Soak the beans in about 3 times the amount of water for 1 to 2 nights. Change the water about twice a day.
When the beans are no longer wrinkled, they have been soaked for long enough.
Transfer the beans to a pot and add enough water to completely cover. Bring to a boil over high heat, then lower the temperature to medium and simmer for 5 minutes while skimming off the scum.
Drain into a sieve. Soak the beans in water again so that they don't dry out, and take off the skins. If any of the beans have sprouts, remove them too.
Once all the beans have been peeled, simmer in plenty of water until they are falling-apart tender. Bring to a boil over high heat first, then simmer over low heat, skimming off scum.
When they have fallen apart, if there is only a little water in the pan, add more and heat through. That makes the beans easier to pass through a sieve.
Scoop out a little at a time and pass the beans through a sieve. When everything has been processed, rinse out the pan.
Take the sieved beans and squeeze them tightly in a clean kitchen towel. Return the squeezed out bean paste to the pot. Add sugar and set the heat to low.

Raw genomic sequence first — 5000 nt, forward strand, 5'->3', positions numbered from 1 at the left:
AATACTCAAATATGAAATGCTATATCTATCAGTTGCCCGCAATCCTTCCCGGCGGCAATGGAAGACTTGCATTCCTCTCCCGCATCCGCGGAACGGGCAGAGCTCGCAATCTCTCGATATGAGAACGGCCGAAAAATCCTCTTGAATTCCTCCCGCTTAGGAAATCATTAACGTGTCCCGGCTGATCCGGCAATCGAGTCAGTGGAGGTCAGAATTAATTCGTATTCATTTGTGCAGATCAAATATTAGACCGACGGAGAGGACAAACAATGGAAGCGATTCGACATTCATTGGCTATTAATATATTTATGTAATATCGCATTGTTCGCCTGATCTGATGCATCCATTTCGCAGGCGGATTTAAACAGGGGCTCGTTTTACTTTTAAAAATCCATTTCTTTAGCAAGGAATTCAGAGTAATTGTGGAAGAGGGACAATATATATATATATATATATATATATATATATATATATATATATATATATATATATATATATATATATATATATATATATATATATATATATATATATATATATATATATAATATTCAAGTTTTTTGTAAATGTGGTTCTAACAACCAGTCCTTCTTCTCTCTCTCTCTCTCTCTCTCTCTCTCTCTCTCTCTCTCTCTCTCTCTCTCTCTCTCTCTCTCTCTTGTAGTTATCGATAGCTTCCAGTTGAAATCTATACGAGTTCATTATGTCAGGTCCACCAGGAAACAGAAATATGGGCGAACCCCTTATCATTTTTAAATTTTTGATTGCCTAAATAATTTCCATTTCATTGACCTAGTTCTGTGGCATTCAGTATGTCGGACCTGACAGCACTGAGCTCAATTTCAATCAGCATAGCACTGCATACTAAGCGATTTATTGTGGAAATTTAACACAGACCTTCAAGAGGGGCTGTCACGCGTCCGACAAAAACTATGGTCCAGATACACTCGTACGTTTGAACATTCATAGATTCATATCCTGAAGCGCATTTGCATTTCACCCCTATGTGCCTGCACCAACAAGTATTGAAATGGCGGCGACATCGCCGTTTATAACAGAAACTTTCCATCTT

The sugar will melt and liquify. In about 20 minutes, the texture will change.
Keep an eye on the pot so that it doesn't burn. Cook until it's a bit looser than you want it to be, and turn off the heat. Add salt just before you turn the heat off and mix.
Transfer the bean paste to a storage container while it's still hot to prevent it from drying out, and smooth out the surface. It dries out easily.
I also have a recipe for ichigo daifuku (strawberry mochi dumplings). Recipe ID: 762283.
Story Behind this Recipe
I make ichigo daifuku a lot, but I live in the countryside, so it's hard to buy shiro-an. I tried making it in a microwave once, but I developed my own way, adjusting the sweetness to my taste.
Passing the bean paste through a sieve will result in a very smooth texture. If you transfer the bean paste quickly to a storage container, cover the surface with paper towels and close the lid, the surface won't get too dry or get too wet because of the condensation. If the lid of the storage container won't close properly, cover with plastic wrap.